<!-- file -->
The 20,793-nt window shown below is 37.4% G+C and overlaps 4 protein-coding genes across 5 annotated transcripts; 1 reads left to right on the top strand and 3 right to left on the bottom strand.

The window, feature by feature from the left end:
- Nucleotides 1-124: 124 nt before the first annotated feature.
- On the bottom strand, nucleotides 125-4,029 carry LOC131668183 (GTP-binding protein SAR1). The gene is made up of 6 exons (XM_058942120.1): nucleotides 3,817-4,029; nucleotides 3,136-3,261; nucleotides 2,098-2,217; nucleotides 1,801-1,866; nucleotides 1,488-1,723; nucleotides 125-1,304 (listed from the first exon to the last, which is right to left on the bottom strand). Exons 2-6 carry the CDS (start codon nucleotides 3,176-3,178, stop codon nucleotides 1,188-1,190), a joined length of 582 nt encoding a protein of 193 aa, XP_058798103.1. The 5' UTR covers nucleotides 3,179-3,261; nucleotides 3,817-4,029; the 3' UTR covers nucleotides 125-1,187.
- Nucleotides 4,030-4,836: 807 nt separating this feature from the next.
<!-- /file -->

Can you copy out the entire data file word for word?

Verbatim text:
The 20,793-nt window shown below is 37.4% G+C and overlaps 4 protein-coding genes across 5 annotated transcripts; 1 reads left to right on the top strand and 3 right to left on the bottom strand.

The window, feature by feature from the left end:
- Nucleotides 1-124: 124 nt before the first annotated feature.
- On the bottom strand, nucleotides 125-4,029 carry LOC131668183 (GTP-binding protein SAR1). The gene is made up of 6 exons (XM_058942120.1): nucleotides 3,817-4,029; nucleotides 3,136-3,261; nucleotides 2,098-2,217; nucleotides 1,801-1,866; nucleotides 1,488-1,723; nucleotides 125-1,304 (listed from the first exon to the last, which is right to left on the bottom strand). Exons 2-6 carry the CDS (start codon nucleotides 3,176-3,178, stop codon nucleotides 1,188-1,190), a joined length of 582 nt encoding a protein of 193 aa, XP_058798103.1. The 5' UTR covers nucleotides 3,179-3,261; nucleotides 3,817-4,029; the 3' UTR covers nucleotides 125-1,187.
- Nucleotides 4,030-4,836: 807 nt separating this feature from the next.